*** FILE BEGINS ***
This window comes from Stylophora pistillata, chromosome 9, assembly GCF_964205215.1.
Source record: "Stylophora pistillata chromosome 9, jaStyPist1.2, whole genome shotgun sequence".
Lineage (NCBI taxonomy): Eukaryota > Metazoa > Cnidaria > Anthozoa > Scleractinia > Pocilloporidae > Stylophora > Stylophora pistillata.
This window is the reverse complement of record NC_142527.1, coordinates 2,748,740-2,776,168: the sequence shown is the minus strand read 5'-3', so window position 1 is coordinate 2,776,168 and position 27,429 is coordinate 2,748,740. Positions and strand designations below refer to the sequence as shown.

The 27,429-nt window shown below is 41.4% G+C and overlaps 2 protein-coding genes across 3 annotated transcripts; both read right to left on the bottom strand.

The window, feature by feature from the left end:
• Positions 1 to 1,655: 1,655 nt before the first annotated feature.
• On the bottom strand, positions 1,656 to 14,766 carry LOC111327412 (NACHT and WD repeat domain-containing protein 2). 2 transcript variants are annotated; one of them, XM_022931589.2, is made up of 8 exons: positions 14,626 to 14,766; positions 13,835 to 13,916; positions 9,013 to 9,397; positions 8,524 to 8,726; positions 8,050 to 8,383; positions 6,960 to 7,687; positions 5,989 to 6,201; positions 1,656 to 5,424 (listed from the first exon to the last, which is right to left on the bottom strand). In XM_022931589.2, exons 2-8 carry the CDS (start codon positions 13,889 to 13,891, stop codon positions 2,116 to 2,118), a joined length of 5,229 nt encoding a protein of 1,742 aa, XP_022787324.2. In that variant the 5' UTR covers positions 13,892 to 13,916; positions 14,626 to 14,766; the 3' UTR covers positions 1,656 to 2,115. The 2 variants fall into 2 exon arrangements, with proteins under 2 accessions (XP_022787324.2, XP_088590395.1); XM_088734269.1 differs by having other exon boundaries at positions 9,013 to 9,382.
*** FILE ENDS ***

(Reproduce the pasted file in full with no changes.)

This window comes from Stylophora pistillata, chromosome 9, assembly GCF_964205215.1.
Source record: "Stylophora pistillata chromosome 9, jaStyPist1.2, whole genome shotgun sequence".
Lineage (NCBI taxonomy): Eukaryota > Metazoa > Cnidaria > Anthozoa > Scleractinia > Pocilloporidae > Stylophora > Stylophora pistillata.
This window is the reverse complement of record NC_142527.1, coordinates 2,748,740-2,776,168: the sequence shown is the minus strand read 5'-3', so window position 1 is coordinate 2,776,168 and position 27,429 is coordinate 2,748,740. Positions and strand designations below refer to the sequence as shown.

The 27,429-nt window shown below is 41.4% G+C and overlaps 2 protein-coding genes across 3 annotated transcripts; both read right to left on the bottom strand.

The window, feature by feature from the left end:
• Positions 1 to 1,655: 1,655 nt before the first annotated feature.
• On the bottom strand, positions 1,656 to 14,766 carry LOC111327412 (NACHT and WD repeat domain-containing protein 2). 2 transcript variants are annotated; one of them, XM_022931589.2, is made up of 8 exons: positions 14,626 to 14,766; positions 13,835 to 13,916; positions 9,013 to 9,397; positions 8,524 to 8,726; positions 8,050 to 8,383; positions 6,960 to 7,687; positions 5,989 to 6,201; positions 1,656 to 5,424 (listed from the first exon to the last, which is right to left on the bottom strand). In XM_022931589.2, exons 2-8 carry the CDS (start codon positions 13,889 to 13,891, stop codon positions 2,116 to 2,118), a joined length of 5,229 nt encoding a protein of 1,742 aa, XP_022787324.2. In that variant the 5' UTR covers positions 13,892 to 13,916; positions 14,626 to 14,766; the 3' UTR covers positions 1,656 to 2,115. The 2 variants fall into 2 exon arrangements, with proteins under 2 accessions (XP_022787324.2, XP_088590395.1); XM_088734269.1 differs by having other exon boundaries at positions 9,013 to 9,382.